Female Genital Mutiliation
“Mama tied a blindfold over my eyes. The next thing I felt my flesh was being cut away. I heard the blade sawing back and forth through my skin. The pain between my legs was so intense I wished I would die.”
These haunting words by Waris Dirie, UNFPA Goodwill Ambassador and spokesperson on FGM are the stuff nightmares are made up of. This isn’t an attack by a villain, it isn’t a rape, it isn’t pedophilia. It is the amputation of some of the most sensitive parts of a girl’s body by her loved ones. Along with physical pain comes the indignity and helplessness and profound psychological trauma of being betrayed so brutally by those who should be taking care of her.
Female Genital Mutilation or FGM refers to procedures that intentionally alter or cause injury to the female genital organs for non-medical reasons, often through misguided religious views, or tradition. FGM is most common in Africa and the Middle East, but happens increasingly in developed countries as people migrate their and bring their traditions along.
There is no known medical or other advantage to FGM.
FGM is mainly of four types. To quote the World Health Organization:
- Clitoridectomy: partial or total removal of the clitoris (a small, sensitive and erectile part of the female genitals) and, in very rare cases, only the prepuce (the fold of skin surrounding the clitoris).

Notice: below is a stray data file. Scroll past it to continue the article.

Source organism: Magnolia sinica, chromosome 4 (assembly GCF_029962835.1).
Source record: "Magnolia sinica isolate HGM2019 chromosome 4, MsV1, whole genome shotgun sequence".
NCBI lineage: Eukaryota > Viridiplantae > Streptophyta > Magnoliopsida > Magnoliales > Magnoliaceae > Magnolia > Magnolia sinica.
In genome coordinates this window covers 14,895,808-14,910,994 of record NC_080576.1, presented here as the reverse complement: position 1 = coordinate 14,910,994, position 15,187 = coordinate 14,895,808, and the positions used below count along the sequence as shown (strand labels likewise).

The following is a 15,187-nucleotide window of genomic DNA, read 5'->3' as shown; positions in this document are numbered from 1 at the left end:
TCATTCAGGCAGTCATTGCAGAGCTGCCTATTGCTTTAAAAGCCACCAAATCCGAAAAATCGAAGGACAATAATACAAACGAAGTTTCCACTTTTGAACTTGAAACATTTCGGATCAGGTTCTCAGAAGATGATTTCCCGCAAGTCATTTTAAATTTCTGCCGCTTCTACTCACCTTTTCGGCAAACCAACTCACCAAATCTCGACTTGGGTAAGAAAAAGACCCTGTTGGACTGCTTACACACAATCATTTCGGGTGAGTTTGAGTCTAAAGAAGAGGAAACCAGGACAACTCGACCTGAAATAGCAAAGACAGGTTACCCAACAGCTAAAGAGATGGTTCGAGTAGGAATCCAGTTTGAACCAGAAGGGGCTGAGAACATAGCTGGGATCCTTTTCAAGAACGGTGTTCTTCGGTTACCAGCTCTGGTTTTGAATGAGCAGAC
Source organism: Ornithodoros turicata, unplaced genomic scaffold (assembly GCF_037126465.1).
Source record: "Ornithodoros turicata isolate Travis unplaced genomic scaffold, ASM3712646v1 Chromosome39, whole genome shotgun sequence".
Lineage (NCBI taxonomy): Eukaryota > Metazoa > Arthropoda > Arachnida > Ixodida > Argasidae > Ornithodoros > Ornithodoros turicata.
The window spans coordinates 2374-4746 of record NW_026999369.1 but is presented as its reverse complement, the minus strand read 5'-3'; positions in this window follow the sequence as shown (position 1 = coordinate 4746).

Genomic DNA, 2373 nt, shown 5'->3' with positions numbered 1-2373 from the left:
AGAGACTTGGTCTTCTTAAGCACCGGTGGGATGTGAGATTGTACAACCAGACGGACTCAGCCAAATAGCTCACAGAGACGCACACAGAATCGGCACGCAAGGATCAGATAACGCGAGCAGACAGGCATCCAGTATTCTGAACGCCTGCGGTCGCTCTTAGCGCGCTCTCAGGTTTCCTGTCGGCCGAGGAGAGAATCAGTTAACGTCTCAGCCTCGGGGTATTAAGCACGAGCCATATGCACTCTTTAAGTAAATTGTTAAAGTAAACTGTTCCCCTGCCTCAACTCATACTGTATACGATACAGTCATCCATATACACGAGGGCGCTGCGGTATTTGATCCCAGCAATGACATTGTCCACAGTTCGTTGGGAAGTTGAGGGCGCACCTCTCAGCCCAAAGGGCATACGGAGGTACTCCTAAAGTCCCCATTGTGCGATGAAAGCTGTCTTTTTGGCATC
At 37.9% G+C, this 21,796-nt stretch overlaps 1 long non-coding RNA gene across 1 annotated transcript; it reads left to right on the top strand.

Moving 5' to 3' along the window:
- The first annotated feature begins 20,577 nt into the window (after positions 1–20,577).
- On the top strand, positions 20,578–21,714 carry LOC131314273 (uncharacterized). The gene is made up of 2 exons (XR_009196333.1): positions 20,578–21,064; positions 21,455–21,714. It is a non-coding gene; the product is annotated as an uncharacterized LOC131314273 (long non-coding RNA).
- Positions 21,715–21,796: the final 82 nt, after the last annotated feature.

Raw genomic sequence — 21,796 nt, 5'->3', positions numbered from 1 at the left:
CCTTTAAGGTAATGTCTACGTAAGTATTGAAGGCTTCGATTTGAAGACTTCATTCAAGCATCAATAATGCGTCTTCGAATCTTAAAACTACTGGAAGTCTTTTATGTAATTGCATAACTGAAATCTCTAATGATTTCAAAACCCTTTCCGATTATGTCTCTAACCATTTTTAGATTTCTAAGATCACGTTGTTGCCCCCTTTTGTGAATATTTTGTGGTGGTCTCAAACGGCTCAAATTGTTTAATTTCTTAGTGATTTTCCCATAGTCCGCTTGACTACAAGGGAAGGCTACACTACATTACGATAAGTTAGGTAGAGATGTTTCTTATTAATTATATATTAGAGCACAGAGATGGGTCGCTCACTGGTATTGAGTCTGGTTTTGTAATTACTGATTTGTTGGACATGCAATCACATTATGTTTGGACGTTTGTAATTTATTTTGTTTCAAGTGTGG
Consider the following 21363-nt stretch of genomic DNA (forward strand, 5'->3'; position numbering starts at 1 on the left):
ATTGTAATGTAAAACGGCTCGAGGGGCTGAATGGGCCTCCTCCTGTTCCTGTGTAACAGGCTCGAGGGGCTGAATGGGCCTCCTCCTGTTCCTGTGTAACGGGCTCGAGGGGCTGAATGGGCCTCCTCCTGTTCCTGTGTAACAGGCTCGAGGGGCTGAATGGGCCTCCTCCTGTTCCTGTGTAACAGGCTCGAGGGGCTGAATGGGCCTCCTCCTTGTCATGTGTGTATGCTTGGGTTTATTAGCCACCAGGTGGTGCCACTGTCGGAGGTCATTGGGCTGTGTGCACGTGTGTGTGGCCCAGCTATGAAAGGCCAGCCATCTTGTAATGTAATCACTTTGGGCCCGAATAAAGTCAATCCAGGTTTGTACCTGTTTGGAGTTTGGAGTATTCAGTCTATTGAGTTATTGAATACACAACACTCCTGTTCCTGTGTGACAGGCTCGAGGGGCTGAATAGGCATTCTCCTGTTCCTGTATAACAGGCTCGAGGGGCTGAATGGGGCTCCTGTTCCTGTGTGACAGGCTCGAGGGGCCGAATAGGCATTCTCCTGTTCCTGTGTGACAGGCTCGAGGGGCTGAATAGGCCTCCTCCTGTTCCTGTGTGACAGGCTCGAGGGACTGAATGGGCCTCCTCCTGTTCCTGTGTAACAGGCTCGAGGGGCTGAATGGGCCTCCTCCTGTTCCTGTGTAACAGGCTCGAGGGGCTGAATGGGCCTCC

- Excision: partial or total removal of the clitoris and the labia minora, with or without excision of the labia majora (the labia are “the lips” that surround the vagina).
- Infibulation: narrowing of the vaginal opening through the creation of a covering seal. The seal is formed by cutting and repositioning the inner, or outer, labia, with or without removal of the clitoris.
- Other: all other harmful procedures to the female genitalia for non-medical purposes, e.g. pricking, piercing, incising, scraping and cauterizing the genital area.
The World Health Organization estimates that around 140 million women have undergone FGM. 92 million girls above ten years have undergone FGM and more are at risk in Africa alone. This is no small number, and inflicting such agony on children is no small abuse of their rights and safety.
This happened to me. I may have forgotten the pain, but I will never forgive my parents. I have a young daughter. To keep her safe, I never visit my parents now.